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Part II: A Macro Plan for Climate Change

Subjects:

Science, Social Studies  

Grades:

11, 12  

Title – Environment Unit Part II:
A Macro Plan for Climate Change
By – Jay Kilby
Primary Subject – Social Studies
Secondary Subjects – Science
Grade Level – 11-12

Contents:

      This is a four-part

environmental unit


Objectives:

  • Identify and explain realistic target reductions in carbon emissions set by climate scientists for avoiding disastrous effects from climate change by mid-century.
  • Identify and explain options that could be implemented in order to achieve these target reductions.
  • Explain what role government could play in stimulating innovations that could allow us to achieve these target reductions.
  • Evaluate which options for achieving these target reductions are best and why.

Time Requirements:

    Approximately 2 Instructional Hours

Skills Addressed:

  • Analyzing complex concepts
  • Note-taking
  • Critical thinking

Assessment:

  • Formative Assessment:
      Students will work in groups to create and present a plan identifying which of several options will best allow us to meet realistic target goals for reducing carbon emissions by mid-century.
  • Summative Assessment: Multiple choice test
      at end of unit.

Resources:

Key Terms:

  • cap and trade
  • carbon tax
  • energy efficiency
  • carbon capture and storage
  • renewable energy
  • bio-fuels
  • biostorage

Instructional Activities:

  1. Students take notes on the first 3 slides of the PowerPoint: Solutions to Climate Change. Pass out handout: 20 E.C.E. (a 2-page excerpt from Hot, Flat, and Crowded, by Thomas Friedman). Have students read it and then discuss it with them briefly. Then show the remainder of the PowerPoint.
  2. Assist students with Wedges Worksheet homework assigned last class.
  3. Students take out handout that they have completed as homework: Stabilization Wedges: A Concept and Game (created by the Princeton University Environmental Institute). Divide them into groups of four to six in order to complete a common Wedge Worksheet.
  4. Groups present their plans to the class. Invite other students to comment on feasibility, costs, and challenges of each plan presented.

Big Picture Questions: What, according to climate scientists, are options that would enable us to avert disastrous consequences of climate change? Which of these options is best, and why? Main Points:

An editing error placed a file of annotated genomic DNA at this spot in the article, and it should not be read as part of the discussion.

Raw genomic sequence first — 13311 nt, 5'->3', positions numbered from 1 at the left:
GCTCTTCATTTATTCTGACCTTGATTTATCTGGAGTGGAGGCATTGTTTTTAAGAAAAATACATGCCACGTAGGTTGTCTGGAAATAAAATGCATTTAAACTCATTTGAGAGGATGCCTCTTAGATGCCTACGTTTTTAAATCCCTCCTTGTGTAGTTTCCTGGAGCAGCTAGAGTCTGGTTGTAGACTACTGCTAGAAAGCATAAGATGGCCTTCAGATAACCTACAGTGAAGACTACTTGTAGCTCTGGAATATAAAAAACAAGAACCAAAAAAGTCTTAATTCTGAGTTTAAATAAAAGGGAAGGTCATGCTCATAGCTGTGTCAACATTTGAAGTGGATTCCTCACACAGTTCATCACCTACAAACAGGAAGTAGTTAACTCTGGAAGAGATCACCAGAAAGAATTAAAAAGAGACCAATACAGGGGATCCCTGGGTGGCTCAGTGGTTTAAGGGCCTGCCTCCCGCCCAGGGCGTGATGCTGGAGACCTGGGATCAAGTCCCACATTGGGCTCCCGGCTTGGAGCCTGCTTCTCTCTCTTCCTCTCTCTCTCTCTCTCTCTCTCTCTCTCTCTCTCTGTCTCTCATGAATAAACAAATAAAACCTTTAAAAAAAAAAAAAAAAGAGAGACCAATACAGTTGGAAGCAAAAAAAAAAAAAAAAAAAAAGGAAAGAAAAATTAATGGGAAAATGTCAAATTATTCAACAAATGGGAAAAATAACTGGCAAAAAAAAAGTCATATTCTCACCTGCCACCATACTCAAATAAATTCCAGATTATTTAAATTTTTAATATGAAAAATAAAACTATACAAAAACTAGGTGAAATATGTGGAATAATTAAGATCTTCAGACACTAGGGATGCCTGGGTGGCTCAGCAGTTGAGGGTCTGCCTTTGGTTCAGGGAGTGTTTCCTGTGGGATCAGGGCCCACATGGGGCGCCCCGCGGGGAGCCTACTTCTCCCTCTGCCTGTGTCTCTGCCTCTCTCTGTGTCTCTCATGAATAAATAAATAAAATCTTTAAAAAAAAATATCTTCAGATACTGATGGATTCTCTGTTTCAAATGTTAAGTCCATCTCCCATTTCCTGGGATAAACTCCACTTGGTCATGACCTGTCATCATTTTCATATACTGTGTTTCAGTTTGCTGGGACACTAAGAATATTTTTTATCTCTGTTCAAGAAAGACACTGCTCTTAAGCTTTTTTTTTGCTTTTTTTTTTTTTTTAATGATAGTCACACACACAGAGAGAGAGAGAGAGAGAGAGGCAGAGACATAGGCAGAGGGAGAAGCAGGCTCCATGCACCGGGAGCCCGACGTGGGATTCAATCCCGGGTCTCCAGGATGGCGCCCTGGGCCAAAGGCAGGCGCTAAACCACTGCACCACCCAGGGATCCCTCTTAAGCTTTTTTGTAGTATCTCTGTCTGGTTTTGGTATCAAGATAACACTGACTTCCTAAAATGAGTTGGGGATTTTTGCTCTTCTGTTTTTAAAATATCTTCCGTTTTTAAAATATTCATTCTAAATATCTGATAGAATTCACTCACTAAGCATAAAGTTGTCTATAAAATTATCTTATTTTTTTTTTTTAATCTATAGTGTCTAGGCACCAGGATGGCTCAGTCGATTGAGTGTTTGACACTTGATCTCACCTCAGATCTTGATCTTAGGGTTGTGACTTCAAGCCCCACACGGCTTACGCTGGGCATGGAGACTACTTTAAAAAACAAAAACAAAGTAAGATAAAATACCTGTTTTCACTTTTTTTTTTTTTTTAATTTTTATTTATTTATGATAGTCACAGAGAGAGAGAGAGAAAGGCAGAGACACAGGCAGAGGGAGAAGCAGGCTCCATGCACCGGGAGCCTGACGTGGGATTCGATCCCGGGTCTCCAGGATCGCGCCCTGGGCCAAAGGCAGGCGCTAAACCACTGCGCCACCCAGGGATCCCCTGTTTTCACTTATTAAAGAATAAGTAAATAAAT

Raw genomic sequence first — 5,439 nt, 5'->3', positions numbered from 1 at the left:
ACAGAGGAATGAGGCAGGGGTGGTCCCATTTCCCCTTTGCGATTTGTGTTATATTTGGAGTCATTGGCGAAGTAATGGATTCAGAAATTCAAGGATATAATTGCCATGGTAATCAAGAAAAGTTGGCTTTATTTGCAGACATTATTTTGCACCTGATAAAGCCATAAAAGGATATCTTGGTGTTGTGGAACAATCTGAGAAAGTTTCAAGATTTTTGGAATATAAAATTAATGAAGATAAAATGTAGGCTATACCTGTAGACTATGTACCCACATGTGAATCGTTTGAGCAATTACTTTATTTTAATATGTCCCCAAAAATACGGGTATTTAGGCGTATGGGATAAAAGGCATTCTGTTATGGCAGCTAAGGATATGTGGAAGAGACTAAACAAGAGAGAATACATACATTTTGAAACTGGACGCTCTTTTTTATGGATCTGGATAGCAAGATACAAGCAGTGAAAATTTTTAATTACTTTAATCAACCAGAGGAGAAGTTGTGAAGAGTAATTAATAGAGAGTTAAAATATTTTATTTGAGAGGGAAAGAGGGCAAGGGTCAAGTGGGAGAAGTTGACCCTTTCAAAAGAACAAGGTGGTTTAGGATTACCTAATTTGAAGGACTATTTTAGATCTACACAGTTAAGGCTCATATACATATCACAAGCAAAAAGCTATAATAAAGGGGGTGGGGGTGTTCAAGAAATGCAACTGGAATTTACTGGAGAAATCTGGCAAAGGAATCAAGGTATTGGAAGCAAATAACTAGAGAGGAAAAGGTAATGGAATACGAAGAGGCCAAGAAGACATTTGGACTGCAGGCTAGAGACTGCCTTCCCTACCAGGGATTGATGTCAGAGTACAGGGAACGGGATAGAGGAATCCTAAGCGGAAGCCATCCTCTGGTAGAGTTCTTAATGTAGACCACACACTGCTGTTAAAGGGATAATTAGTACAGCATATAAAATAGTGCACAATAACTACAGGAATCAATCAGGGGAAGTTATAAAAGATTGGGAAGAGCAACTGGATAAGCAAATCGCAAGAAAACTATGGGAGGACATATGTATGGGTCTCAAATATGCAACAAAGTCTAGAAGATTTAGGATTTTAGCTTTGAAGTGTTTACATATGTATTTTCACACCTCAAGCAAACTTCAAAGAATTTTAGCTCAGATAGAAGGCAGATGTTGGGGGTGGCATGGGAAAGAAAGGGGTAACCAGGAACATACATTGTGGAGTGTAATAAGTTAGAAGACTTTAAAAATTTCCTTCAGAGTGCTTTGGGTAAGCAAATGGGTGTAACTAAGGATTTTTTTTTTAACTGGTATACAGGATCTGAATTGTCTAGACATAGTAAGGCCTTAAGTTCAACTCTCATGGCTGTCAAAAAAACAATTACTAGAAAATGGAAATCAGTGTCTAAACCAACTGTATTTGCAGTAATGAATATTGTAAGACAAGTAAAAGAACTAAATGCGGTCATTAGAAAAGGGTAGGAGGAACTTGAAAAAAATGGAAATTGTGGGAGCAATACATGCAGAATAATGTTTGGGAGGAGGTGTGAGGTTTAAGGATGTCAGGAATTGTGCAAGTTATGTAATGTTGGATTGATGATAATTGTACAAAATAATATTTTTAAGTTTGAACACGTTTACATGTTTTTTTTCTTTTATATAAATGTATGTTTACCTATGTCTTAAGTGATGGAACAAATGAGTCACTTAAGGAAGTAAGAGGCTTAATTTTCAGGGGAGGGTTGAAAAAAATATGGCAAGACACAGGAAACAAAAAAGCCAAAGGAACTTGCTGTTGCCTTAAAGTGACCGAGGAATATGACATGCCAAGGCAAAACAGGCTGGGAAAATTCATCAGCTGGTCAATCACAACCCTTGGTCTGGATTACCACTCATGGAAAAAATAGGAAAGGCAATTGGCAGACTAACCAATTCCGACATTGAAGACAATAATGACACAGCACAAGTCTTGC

According to climate scientists, significant innovations and changes in behavior will be needed in order to avert disastrous consequences of climate change, requiring us to make difficult choices.
Activity #1: PowerPoint 35 minutes
  • Students take notes on the first 3 slides of the PowerPoint: Solutions to Climate Change.
  • Pass out handout: 20 E.C.E. (a 2-page excerpt from Hot, Flat, and Crowded, by Thomas Friedman). Have students read it and then discuss it with them briefly. Then show the remainder of the PowerPoint.
  • Check for understanding, particularly regarding the main point that government can take steps to create incentives for businesses to become more innovative in areas that affect the public interest in curbing climate change.
Activity #2: Stabilization Wedges 15 minutes
  • Students take out their handout: Stabilization Wedges: A Concept and Game (created by the Princeton University Environmental Institute).
  • This is a complex project, and it is likely that some students may need assistance with understanding and completing it prior to moving on to the next activity.
Activity #3: Wedge Worksheets 20 minutes
  • You may wish to record a grade on their individual Wedge Worksheet assignments as they are working with them in groups.
  • Divide them into groups of 4-6. Pass out another Wedge Worksheet page to each group.
  • Each group must work together, comparing and discussing their individual Wedge Worksheets in order to complete this common group Wedge Worksheet and present them to the class.
Activity #4: Presenting Plan 25 minutes
  • Each group presents the plan represented by their Wedge Worksheet.
  • Each group presents the plan represented by their Wedge Worksheet.
  • Invite other students to comment on feasibility, costs, and challenges of each plan presented.

Accommodations:

  • During the group activity, have IEP, ELL, and struggling students work with partners who can help them with these complex concepts.
  • You may wish to give these students the option of completing and turning in their individual Wedge Worksheets for homework after the presentations so that they do not have to rely on the reading alone in order to complete the homework.

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